Meet three of IBBME’s Class of 2014:
Alex Albanese (Supervisor: Warren Chan) – Alex didn’t spent all of his time in the Chan lab studying nanoparticles – he’s also been exploring everyone else’s labs! As the driving force behind the IBBME Podcast series, Focal Point, Alex has his pulse on the research conducted across the Institute. He has also been actively involved in BESA, and was an organizer of IBBME’s Annual Scientific Day.
Kento Onishi (Supervisor: Peter Zandstra) – Kento spent his doctoral program studying that most mysterious thing: the stem cell. In particular, this West Coast native researched two different pluripotent stem cell states and how they transition from one to the other, and what that all could mean for humans.
Michael Same (Supervisor: Milos Popovic) – For his MASc degree, Michael worked with Professor Milos Popovic on the use of electrical stimulation to contract muscles and help to regain function in patients with neurological conditions such as spinal cord injury and stroke. In particular, Michael was responsible for designing a control strategy for helping rehabilitate patients’ balance while standing.
What are you doing post-degree?
Alex: I’m heading to MIT to do a postdoc at the Koch Institute. I’ll be working under Sangeeta Bhatia on tissue engineering, especially of the liver, and responsive nanomaterials.
Kento: Right now I’m on a four-month internship at the Centre for the Commercialization of Regenerative Medicine (CCRM). After that I’m hoping to break into industry. I’ve applied to jobs in the Bay area, and around San Francisco.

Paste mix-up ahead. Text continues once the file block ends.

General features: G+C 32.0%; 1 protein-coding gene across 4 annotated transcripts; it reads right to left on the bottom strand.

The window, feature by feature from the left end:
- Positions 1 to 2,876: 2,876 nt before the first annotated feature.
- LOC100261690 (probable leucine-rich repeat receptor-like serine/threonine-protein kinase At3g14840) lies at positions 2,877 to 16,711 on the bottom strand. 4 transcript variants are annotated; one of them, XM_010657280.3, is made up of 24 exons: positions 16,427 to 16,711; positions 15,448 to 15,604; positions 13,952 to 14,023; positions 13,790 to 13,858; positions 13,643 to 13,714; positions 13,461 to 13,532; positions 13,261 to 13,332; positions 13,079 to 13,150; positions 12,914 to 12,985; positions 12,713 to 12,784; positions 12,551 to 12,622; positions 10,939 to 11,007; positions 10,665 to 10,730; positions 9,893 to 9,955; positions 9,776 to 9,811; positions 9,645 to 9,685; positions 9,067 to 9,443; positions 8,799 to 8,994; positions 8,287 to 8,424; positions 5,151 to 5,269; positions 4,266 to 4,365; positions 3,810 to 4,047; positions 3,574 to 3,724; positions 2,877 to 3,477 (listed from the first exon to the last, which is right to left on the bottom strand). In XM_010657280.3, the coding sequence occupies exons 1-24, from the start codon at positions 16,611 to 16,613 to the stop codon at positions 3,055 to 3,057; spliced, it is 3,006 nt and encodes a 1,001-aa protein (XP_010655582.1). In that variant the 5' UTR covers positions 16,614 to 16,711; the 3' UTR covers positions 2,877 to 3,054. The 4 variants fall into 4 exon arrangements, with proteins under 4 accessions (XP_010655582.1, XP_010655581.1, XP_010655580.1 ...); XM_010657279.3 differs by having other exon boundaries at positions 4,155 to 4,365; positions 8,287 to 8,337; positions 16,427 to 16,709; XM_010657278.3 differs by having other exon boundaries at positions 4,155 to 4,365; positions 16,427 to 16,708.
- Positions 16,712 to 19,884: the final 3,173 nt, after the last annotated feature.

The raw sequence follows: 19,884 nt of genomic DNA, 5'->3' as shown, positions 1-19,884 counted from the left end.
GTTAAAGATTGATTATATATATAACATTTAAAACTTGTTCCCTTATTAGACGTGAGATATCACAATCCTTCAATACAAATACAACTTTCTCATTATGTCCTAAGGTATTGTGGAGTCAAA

Michael: Shortly after completing my thesis defense, I began working as an R&D Engineer at Baylis Medical, a medical device company in Toronto that specializes in the use of radio frequency for various applications in the body. I’m only a month into the job, but so far I’m really enjoying it!
What are your plans for the future/your career?
Alex: When I started my PhD I was going to get the PhD and go into industry. Throughout the course of my PhD, though, I decided I was going to go into academia.
Kento: I’d really like to be a medical science liaison. Essentially, you’re a liaison between different departments in your company. You also liaise with the key opinion leaders, liaise with company and say, this is what you need to make. Then the company tries to develop a drug [to fill that need].
My intent is to get a post doc and gain more experience or some other means of getting a foot in the door. I’d also specifically like a position [as a medical science liaison] in the cell therapy realm. It’s a position that doesn’t exist yet, but I’m anticipating where things are going.
Michael: I’m excited by the prospect of developing medical devices that could meaningfully impact people’s lives.
A lot of people – including those obtaining graduate degrees – are worried about their future career prospects. Have you been worried about getting a good job after graduation or working in your field?
Alex: I think the bigger challenge is that as a PhD you’re super-specialized. If you’re working on “seal enzymes,“ for example, you might not find a job in “seal enzymes.” But the trick is to work on developing your other skills. Take a more global view of your skills and train them beyond research. It’s important to get the bigger picture: how to write, how to communicate. In that sense I’m pretty confident I’ll be able to find a job.
Kento: For me it’s just trying to end up in a spot that I want. Getting a job is not the problem: it’s getting the right one that’s important. I have a specific location in mind and a certain field in mind, and I’m worried about getting to that position in a reasonable amount of time.